In December 1987, researchers found CRISPR sequences in Escherichia Coli, but did not characterize their function.3Y. Ishino, H. Shinagawa, K. Makino, M. Amemura and A. Nakata, Journal of Bacteriology 169 (1987), 5429–5433. It was not until two decades later that this information was picked up by scientists at Danisco, a food company. They determined that the CRISPR is part of a bacterial innate immune system against viruses.4R. Barrangou, C. Fremaux, H. Deveau, M. Richards, P. Boyaval, S. Moineau, D.A. Romero and P. Horvath, Science 315 (2007), 1709–1712; H. Deveau, R. Barrangou, J.E. Garneau, J. Labonte, C. Fremaux, P. Boyaval, D.A. Romero, P. Horvath and S. Moineau, Journal of Bacteriology 190 (2008), 1390–1400; P. Horvath, D.A. Romero, A.C. Coute-Monvoisin, M. Richards, H. Deveau, S. Moineau, P. Boyaval, C. Fremaux and R. Barrangou, Journal of Bacteriology 190 (2008), 1401–1412.

Then finally in June 2012, Jennifer Doudna from UC Berkeley reported that CRISPR can be used for genome editing. 5M. Jinek, K. Chylinski, I. Fonfara, M. Hauer, J.A. Doudna and E. Charpentier, Science 337 (2012), 816–821.

What about CRISPR & HIV?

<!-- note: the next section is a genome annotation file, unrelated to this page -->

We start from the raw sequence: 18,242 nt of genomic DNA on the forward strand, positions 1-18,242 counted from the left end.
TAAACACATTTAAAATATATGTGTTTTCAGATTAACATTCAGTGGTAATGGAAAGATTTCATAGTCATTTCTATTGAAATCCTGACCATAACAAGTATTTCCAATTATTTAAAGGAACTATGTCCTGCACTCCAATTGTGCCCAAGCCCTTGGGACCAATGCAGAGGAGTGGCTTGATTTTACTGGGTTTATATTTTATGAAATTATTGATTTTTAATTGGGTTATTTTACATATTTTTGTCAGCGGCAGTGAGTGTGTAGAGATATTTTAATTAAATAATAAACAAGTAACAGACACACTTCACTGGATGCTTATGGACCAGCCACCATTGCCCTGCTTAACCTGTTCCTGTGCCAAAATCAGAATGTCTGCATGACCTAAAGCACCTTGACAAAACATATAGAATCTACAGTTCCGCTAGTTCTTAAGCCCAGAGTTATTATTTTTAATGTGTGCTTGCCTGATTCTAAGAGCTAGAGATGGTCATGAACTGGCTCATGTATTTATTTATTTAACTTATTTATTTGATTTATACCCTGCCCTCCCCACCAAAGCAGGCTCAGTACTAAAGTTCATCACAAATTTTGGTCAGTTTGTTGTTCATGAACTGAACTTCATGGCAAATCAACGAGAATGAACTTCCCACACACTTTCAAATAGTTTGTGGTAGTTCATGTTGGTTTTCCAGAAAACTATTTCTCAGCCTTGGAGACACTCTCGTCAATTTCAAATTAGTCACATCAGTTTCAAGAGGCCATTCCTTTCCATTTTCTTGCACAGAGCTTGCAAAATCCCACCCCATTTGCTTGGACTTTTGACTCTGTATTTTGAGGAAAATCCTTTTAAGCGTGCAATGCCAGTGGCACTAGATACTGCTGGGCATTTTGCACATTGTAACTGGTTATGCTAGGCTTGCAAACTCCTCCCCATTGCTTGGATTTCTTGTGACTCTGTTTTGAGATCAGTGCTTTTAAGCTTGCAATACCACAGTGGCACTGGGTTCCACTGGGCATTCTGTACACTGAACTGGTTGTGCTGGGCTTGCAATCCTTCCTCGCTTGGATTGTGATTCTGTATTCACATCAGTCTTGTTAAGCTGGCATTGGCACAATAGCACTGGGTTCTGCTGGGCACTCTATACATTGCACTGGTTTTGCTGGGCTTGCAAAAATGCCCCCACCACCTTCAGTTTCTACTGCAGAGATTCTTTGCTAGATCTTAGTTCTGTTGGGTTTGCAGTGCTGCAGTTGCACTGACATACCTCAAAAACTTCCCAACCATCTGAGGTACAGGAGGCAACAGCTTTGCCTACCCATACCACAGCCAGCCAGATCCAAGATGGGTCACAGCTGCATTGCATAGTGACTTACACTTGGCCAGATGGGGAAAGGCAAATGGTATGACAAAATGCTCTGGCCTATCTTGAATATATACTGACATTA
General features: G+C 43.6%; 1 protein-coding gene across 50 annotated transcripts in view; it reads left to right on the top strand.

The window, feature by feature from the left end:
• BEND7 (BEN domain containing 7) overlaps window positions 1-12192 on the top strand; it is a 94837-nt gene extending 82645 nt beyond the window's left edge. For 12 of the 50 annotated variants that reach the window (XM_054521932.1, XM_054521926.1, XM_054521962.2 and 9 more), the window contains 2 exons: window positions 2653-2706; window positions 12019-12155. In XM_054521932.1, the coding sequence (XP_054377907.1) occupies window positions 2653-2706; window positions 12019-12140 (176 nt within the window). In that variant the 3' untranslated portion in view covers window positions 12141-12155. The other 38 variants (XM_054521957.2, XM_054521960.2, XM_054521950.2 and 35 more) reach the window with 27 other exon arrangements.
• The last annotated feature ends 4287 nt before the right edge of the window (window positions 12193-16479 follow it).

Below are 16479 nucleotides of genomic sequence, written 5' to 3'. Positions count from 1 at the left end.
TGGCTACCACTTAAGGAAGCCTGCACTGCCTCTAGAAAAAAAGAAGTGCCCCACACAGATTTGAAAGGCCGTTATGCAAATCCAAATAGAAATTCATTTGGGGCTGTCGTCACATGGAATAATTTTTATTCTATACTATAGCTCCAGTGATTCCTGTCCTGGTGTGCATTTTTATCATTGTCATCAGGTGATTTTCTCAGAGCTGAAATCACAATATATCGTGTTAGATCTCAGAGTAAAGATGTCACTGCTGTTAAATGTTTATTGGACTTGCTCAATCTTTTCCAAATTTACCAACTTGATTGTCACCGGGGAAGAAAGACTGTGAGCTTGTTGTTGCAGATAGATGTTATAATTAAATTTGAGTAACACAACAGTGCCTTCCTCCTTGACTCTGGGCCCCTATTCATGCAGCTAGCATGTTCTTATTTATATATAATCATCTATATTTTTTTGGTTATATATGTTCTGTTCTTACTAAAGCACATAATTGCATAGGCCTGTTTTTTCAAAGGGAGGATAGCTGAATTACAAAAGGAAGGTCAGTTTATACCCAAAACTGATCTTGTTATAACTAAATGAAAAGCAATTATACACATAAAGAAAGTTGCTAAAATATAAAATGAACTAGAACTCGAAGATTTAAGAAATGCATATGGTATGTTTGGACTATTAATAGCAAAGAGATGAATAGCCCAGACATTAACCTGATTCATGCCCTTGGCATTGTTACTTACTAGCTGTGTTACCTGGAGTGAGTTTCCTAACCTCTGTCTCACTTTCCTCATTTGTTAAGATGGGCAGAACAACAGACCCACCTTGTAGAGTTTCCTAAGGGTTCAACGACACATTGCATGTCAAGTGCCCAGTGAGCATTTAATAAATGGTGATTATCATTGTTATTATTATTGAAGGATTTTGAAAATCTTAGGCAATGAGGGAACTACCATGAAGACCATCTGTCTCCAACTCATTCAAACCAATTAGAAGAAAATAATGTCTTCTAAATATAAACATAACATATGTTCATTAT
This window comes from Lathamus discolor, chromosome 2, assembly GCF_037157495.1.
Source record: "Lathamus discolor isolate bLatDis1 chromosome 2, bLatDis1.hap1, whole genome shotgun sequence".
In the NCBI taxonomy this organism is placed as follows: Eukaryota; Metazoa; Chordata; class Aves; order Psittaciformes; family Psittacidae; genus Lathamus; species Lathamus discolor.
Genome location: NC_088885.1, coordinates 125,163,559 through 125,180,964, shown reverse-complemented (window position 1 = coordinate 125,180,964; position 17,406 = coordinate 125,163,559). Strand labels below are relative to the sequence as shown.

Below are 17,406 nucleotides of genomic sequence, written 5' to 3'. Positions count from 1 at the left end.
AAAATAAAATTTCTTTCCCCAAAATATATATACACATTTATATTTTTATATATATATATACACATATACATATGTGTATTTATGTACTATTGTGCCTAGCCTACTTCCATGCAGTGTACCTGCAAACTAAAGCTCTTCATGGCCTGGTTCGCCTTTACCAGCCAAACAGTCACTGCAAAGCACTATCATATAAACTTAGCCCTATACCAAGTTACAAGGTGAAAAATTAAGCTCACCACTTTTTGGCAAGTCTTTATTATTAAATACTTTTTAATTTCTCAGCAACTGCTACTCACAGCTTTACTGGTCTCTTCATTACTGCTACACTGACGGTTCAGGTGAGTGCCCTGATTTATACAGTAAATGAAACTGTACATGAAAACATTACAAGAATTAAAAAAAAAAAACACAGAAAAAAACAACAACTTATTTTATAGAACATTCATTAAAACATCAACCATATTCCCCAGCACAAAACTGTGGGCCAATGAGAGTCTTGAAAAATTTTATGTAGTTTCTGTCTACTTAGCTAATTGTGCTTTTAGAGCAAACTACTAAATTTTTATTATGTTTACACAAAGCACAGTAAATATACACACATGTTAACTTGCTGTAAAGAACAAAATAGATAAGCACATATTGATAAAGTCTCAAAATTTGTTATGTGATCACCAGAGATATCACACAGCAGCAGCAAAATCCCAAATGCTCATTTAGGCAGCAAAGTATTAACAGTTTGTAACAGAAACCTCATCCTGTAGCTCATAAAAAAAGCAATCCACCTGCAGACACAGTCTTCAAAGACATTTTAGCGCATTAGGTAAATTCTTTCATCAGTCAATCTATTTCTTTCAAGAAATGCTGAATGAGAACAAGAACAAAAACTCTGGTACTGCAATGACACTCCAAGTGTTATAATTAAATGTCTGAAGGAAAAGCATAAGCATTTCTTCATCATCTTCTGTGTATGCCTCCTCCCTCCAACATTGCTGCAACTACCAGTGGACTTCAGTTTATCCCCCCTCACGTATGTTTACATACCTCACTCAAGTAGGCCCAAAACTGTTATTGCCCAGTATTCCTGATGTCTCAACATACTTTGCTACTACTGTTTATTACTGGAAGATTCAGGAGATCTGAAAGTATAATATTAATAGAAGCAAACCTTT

CRISPR in theory can be used as a genetic therapy option for dealing with HIV. In 2015, Khalili’s group from Temple University was able to take HIV+ patient cells and use CRISPR to cut out the HIV gene while leaving the patient’s DNA intact,6M.K. White, W. Hu and K. Khalili, Discovery Medicine 19 (2015), 255–262; H.S. Wollebo, A. Bellizzi, R. Kaminski, W. Hu, M.K. White and K. Khalili, PLoS One 10 (2015), e0136046; Y. Zhang, C. Yin, T. Zhang, F. Li, W. Yang, R. Kaminski, P.R. Fagan, R. Putatunda, W.B. Young, K. Khalili and W. Hu, Scientific Reports 5 (2015), 16277.  performed in vitro. Then they proceeded with an in vivo experiment, creating a mouse model that expresses the HIV gene in its DNA. They then were able to use CRISPR to cut out the HIV gene in these mice, showing the possibility of using CRISPR in vivo as a therapeutic agent.7R. Kaminski, Y. Chen, T. Fischer, E. Tedaldi, A. Napoli, Y. Zhang, J. Karn, W. Hu and K. Khalili, Scientific Reports 6 (2016), 28213; R. Kaminski, Y. Chen, T. Fischer, E. Tedaldi, A. Napoli, Y. Zhang, J. Karn, W. Hu and K. Khalili, Scientific Reports 6 (2016), 22555; M.K. White and K. Khalili, Oncotarget 7 (2016), 12305–12317.  In November 2018, HJ announced the birth of Lulu and Nana, babies with modifications against HIV infection.